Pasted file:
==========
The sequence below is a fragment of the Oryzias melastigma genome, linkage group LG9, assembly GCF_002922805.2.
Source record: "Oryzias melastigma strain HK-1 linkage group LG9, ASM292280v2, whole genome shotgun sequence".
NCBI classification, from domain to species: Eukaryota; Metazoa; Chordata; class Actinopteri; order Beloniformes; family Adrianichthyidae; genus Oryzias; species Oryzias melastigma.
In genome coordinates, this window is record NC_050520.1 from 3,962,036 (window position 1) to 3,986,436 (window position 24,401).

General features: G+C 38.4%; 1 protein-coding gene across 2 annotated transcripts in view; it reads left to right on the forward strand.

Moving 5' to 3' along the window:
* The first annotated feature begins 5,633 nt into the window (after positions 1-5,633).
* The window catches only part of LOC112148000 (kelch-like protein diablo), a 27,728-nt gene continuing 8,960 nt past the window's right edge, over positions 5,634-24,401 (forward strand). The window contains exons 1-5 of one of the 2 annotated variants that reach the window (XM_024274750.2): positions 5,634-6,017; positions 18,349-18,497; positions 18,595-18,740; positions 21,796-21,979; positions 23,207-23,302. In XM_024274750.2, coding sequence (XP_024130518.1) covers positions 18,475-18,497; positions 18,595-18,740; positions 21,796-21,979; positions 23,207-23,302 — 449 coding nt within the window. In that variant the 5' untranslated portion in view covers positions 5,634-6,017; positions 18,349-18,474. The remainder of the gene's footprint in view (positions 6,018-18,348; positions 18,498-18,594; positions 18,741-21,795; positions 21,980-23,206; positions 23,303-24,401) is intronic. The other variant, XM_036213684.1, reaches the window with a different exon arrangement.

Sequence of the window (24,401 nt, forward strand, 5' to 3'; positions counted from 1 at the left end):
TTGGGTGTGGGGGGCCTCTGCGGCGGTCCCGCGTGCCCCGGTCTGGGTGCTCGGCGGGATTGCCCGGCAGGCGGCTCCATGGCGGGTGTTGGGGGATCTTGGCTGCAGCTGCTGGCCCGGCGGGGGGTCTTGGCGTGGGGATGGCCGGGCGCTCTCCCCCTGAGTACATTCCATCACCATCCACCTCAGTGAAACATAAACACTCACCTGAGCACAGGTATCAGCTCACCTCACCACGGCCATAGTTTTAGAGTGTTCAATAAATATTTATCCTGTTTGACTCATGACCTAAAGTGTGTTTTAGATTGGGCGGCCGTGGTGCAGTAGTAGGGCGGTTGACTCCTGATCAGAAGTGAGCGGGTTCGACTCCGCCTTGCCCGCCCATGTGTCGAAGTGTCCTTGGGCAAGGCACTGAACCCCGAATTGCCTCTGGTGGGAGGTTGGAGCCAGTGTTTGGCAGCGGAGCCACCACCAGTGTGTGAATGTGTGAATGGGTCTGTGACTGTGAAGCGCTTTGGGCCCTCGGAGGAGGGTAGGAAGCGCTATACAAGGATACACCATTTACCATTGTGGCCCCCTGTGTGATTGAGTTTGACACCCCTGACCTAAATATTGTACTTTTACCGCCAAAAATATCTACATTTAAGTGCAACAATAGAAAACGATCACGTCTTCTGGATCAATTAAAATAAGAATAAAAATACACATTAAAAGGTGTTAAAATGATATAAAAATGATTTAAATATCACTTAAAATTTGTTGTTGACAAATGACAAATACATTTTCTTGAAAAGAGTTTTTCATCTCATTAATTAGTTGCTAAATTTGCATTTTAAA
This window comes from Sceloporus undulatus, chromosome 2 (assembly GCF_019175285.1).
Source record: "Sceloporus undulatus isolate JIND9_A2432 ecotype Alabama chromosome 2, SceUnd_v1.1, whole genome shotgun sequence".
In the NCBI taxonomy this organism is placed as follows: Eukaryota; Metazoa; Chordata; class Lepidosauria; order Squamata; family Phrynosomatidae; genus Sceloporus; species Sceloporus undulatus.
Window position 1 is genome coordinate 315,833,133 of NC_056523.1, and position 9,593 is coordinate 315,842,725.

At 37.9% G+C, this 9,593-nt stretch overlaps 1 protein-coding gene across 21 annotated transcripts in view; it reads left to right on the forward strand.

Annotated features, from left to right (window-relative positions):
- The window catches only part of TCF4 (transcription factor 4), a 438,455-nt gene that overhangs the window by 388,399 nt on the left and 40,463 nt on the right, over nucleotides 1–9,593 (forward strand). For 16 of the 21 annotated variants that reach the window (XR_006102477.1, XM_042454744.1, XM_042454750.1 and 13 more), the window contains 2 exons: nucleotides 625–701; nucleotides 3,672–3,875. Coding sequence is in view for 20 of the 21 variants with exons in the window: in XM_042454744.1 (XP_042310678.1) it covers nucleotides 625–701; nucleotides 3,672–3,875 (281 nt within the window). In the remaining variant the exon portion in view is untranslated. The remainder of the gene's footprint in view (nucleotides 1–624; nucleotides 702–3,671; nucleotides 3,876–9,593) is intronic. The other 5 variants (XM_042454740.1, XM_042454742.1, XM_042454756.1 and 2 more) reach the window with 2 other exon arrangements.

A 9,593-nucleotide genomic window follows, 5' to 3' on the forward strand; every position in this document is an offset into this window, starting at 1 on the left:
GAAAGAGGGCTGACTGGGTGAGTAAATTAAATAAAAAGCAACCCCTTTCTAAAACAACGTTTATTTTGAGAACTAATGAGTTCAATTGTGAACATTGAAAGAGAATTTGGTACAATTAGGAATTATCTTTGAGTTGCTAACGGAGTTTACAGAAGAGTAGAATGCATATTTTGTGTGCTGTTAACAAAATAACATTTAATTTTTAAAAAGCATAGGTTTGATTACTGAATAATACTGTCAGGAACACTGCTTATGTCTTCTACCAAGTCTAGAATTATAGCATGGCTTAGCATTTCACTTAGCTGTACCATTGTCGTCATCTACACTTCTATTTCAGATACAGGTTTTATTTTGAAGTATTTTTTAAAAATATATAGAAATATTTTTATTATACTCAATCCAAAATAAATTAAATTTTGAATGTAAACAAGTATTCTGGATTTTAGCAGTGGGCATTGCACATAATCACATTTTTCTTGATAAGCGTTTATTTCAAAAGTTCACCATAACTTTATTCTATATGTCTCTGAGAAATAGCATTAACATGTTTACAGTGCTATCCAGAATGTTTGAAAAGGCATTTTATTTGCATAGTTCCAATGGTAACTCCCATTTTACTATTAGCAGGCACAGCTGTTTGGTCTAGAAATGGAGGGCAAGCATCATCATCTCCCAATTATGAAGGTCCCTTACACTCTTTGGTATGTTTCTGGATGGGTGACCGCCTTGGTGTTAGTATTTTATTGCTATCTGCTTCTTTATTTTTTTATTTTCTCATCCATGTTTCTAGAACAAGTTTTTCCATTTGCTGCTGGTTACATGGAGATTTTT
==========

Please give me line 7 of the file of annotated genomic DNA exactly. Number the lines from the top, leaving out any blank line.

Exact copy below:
* The first annotated feature begins 5,633 nt into the window (after positions 1-5,633).